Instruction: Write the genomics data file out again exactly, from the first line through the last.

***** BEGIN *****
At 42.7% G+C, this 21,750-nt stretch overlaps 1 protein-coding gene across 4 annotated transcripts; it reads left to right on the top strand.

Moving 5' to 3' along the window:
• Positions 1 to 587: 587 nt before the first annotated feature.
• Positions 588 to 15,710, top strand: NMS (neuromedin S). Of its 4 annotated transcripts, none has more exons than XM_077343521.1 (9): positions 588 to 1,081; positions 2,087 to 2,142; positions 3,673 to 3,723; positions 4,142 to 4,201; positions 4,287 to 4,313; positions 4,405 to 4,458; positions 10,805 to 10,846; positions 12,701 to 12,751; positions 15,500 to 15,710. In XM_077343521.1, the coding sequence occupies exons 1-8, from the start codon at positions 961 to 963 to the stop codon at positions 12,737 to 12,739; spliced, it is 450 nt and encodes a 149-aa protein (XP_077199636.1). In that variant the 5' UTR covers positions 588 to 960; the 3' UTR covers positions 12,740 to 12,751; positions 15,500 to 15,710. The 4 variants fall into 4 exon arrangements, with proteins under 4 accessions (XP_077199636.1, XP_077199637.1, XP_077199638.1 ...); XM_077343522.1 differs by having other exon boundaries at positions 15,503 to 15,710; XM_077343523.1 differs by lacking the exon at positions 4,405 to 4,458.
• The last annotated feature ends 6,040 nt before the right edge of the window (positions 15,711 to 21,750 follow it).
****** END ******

At 42.7% G+C, this 21,750-nt stretch overlaps 1 protein-coding gene across 4 annotated transcripts; it reads left to right on the top strand.

Moving 5' to 3' along the window:
• Positions 1 to 587: 587 nt before the first annotated feature.
• Positions 588 to 15,710, top strand: NMS (neuromedin S). Of its 4 annotated transcripts, none has more exons than XM_077343521.1 (9): positions 588 to 1,081; positions 2,087 to 2,142; positions 3,673 to 3,723; positions 4,142 to 4,201; positions 4,287 to 4,313; positions 4,405 to 4,458; positions 10,805 to 10,846; positions 12,701 to 12,751; positions 15,500 to 15,710. In XM_077343521.1, the coding sequence occupies exons 1-8, from the start codon at positions 961 to 963 to the stop codon at positions 12,737 to 12,739; spliced, it is 450 nt and encodes a 149-aa protein (XP_077199636.1). In that variant the 5' UTR covers positions 588 to 960; the 3' UTR covers positions 12,740 to 12,751; positions 15,500 to 15,710. The 4 variants fall into 4 exon arrangements, with proteins under 4 accessions (XP_077199636.1, XP_077199637.1, XP_077199638.1 ...); XM_077343522.1 differs by having other exon boundaries at positions 15,503 to 15,710; XM_077343523.1 differs by lacking the exon at positions 4,405 to 4,458.
• The last annotated feature ends 6,040 nt before the right edge of the window (positions 15,711 to 21,750 follow it).